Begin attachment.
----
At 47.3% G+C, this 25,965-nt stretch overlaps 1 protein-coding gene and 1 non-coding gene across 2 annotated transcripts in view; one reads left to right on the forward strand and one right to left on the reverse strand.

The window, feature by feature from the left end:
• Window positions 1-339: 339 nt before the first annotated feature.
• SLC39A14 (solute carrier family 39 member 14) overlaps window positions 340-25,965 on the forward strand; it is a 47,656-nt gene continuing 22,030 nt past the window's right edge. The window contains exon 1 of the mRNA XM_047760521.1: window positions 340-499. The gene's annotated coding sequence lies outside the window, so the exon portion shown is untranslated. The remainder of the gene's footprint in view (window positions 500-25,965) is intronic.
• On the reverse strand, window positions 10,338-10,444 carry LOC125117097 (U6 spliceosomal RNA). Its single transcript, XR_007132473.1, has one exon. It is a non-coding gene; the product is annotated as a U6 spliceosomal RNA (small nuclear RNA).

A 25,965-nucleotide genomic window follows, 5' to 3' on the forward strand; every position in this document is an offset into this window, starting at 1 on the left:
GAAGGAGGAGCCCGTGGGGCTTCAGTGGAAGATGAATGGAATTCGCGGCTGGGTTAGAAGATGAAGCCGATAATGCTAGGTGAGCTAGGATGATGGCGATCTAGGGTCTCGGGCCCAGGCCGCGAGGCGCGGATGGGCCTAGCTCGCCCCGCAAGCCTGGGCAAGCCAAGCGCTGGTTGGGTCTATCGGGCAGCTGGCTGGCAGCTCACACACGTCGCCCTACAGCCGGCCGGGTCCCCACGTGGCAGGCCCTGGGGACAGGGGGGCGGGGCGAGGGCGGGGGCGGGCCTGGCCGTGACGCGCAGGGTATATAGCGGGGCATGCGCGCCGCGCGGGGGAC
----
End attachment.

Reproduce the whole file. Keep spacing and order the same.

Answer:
At 47.3% G+C, this 25,965-nt stretch overlaps 1 protein-coding gene and 1 non-coding gene across 2 annotated transcripts in view; one reads left to right on the forward strand and one right to left on the reverse strand.

The window, feature by feature from the left end:
• Window positions 1-339: 339 nt before the first annotated feature.
• SLC39A14 (solute carrier family 39 member 14) overlaps window positions 340-25,965 on the forward strand; it is a 47,656-nt gene continuing 22,030 nt past the window's right edge. The window contains exon 1 of the mRNA XM_047760521.1: window positions 340-499. The gene's annotated coding sequence lies outside the window, so the exon portion shown is untranslated. The remainder of the gene's footprint in view (window positions 500-25,965) is intronic.
• On the reverse strand, window positions 10,338-10,444 carry LOC125117097 (U6 spliceosomal RNA). Its single transcript, XR_007132473.1, has one exon. It is a non-coding gene; the product is annotated as a U6 spliceosomal RNA (small nuclear RNA).

A 25,965-nucleotide genomic window follows, 5' to 3' on the forward strand; every position in this document is an offset into this window, starting at 1 on the left:
GAAGGAGGAGCCCGTGGGGCTTCAGTGGAAGATGAATGGAATTCGCGGCTGGGTTAGAAGATGAAGCCGATAATGCTAGGTGAGCTAGGATGATGGCGATCTAGGGTCTCGGGCCCAGGCCGCGAGGCGCGGATGGGCCTAGCTCGCCCCGCAAGCCTGGGCAAGCCAAGCGCTGGTTGGGTCTATCGGGCAGCTGGCTGGCAGCTCACACACGTCGCCCTACAGCCGGCCGGGTCCCCACGTGGCAGGCCCTGGGGACAGGGGGGCGGGGCGAGGGCGGGGGCGGGCCTGGCCGTGACGCGCAGGGTATATAGCGGGGCATGCGCGCCGCGCGGGGGAC